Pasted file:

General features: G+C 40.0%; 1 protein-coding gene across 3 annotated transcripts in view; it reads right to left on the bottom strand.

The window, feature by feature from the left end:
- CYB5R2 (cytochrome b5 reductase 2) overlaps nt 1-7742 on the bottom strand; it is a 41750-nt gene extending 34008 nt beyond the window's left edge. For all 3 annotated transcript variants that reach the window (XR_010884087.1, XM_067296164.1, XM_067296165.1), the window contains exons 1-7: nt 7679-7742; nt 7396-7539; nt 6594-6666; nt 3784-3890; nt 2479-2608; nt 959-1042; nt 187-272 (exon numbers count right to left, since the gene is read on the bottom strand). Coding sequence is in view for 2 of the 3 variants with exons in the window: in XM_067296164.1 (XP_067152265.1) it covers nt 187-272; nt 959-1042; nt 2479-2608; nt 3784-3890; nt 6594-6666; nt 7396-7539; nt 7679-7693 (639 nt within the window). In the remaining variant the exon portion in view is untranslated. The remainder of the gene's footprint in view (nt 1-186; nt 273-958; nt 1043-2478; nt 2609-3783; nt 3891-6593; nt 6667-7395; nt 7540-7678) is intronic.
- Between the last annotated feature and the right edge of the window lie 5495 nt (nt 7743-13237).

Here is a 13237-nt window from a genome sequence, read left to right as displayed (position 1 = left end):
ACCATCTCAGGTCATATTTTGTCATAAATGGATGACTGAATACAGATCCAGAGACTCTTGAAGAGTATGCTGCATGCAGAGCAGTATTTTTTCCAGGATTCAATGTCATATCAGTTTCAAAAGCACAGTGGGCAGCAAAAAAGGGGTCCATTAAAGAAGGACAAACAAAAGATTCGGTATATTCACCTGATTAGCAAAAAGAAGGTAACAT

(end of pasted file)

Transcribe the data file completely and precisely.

General features: G+C 40.0%; 1 protein-coding gene across 3 annotated transcripts in view; it reads right to left on the bottom strand.

The window, feature by feature from the left end:
- CYB5R2 (cytochrome b5 reductase 2) overlaps nt 1-7742 on the bottom strand; it is a 41750-nt gene extending 34008 nt beyond the window's left edge. For all 3 annotated transcript variants that reach the window (XR_010884087.1, XM_067296164.1, XM_067296165.1), the window contains exons 1-7: nt 7679-7742; nt 7396-7539; nt 6594-6666; nt 3784-3890; nt 2479-2608; nt 959-1042; nt 187-272 (exon numbers count right to left, since the gene is read on the bottom strand). Coding sequence is in view for 2 of the 3 variants with exons in the window: in XM_067296164.1 (XP_067152265.1) it covers nt 187-272; nt 959-1042; nt 2479-2608; nt 3784-3890; nt 6594-6666; nt 7396-7539; nt 7679-7693 (639 nt within the window). In the remaining variant the exon portion in view is untranslated. The remainder of the gene's footprint in view (nt 1-186; nt 273-958; nt 1043-2478; nt 2609-3783; nt 3891-6593; nt 6667-7395; nt 7540-7678) is intronic.
- Between the last annotated feature and the right edge of the window lie 5495 nt (nt 7743-13237).

Here is a 13237-nt window from a genome sequence, read left to right as displayed (position 1 = left end):
ACCATCTCAGGTCATATTTTGTCATAAATGGATGACTGAATACAGATCCAGAGACTCTTGAAGAGTATGCTGCATGCAGAGCAGTATTTTTTCCAGGATTCAATGTCATATCAGTTTCAAAAGCACAGTGGGCAGCAAAAAAGGGGTCCATTAAAGAAGGACAAACAAAAGATTCGGTATATTCACCTGATTAGCAAAAAGAAGGTAACAT